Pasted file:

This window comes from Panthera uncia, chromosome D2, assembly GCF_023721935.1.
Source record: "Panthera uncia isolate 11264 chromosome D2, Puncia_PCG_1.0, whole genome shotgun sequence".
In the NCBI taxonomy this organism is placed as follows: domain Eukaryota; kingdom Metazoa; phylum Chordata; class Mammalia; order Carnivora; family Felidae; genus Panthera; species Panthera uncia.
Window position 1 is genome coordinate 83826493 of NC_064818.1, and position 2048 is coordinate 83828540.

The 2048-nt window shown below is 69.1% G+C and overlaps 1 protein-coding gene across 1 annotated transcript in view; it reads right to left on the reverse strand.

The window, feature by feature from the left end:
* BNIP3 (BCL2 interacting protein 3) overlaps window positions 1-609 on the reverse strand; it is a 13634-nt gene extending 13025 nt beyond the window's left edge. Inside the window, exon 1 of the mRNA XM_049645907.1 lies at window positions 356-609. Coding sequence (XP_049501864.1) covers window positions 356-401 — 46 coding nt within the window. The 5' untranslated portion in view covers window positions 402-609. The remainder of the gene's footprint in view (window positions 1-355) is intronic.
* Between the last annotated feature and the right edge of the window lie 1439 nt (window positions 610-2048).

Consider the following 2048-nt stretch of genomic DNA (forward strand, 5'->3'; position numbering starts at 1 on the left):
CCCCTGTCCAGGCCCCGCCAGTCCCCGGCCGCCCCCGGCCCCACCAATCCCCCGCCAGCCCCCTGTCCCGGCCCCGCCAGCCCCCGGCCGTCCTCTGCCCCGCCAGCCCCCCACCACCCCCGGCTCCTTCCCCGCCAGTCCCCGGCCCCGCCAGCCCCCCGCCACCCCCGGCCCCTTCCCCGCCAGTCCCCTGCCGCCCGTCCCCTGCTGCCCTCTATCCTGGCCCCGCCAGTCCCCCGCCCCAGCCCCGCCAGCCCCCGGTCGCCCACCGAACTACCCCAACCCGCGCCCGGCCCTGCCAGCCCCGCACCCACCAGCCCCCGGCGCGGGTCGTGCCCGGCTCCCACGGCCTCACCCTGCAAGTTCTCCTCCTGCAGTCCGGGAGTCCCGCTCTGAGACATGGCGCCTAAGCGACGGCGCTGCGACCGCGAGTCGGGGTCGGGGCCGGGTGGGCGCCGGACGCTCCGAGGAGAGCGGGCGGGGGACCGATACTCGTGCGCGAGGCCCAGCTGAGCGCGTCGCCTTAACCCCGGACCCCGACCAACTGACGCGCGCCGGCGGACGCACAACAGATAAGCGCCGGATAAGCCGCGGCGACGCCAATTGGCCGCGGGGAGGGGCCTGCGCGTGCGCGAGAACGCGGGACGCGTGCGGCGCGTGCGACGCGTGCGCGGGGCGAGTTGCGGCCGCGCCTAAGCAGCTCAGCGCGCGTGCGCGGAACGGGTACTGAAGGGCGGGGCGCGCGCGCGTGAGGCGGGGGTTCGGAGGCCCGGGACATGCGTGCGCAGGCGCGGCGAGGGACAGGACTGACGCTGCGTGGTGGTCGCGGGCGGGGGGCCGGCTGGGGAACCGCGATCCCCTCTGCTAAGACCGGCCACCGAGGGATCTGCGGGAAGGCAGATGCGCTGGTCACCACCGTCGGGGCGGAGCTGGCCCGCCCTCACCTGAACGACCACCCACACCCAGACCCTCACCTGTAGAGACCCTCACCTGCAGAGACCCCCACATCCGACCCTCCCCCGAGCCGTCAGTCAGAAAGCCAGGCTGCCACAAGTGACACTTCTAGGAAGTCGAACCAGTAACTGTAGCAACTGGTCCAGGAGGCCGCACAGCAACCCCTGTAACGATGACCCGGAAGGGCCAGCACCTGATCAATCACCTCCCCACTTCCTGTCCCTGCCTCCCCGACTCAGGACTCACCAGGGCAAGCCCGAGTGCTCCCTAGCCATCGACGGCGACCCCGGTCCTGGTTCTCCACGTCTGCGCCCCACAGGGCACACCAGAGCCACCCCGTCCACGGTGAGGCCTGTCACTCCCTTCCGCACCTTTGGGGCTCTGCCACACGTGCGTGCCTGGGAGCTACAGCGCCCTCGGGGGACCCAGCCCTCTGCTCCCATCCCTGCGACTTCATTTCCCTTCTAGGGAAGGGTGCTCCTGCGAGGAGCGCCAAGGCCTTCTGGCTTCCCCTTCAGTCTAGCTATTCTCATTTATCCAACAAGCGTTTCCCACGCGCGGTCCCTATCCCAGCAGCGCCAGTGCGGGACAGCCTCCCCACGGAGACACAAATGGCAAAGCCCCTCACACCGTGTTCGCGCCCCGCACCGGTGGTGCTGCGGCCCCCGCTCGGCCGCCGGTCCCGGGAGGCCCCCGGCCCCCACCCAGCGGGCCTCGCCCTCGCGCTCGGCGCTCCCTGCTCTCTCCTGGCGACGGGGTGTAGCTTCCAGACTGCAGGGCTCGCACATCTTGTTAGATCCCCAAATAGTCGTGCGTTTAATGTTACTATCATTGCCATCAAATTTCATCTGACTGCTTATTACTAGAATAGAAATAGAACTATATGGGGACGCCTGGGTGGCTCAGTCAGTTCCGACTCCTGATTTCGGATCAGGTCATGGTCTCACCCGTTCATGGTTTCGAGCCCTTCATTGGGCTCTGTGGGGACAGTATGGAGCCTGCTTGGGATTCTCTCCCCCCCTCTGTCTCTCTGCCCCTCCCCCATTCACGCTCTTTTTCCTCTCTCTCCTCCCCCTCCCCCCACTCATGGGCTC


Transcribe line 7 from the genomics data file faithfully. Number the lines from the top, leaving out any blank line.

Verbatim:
* BNIP3 (BCL2 interacting protein 3) overlaps window positions 1-609 on the reverse strand; it is a 13634-nt gene extending 13025 nt beyond the window's left edge. Inside the window, exon 1 of the mRNA XM_049645907.1 lies at window positions 356-609. Coding sequence (XP_049501864.1) covers window positions 356-401 — 46 coding nt within the window. The 5' untranslated portion in view covers window positions 402-609. The remainder of the gene's footprint in view (window positions 1-355) is intronic.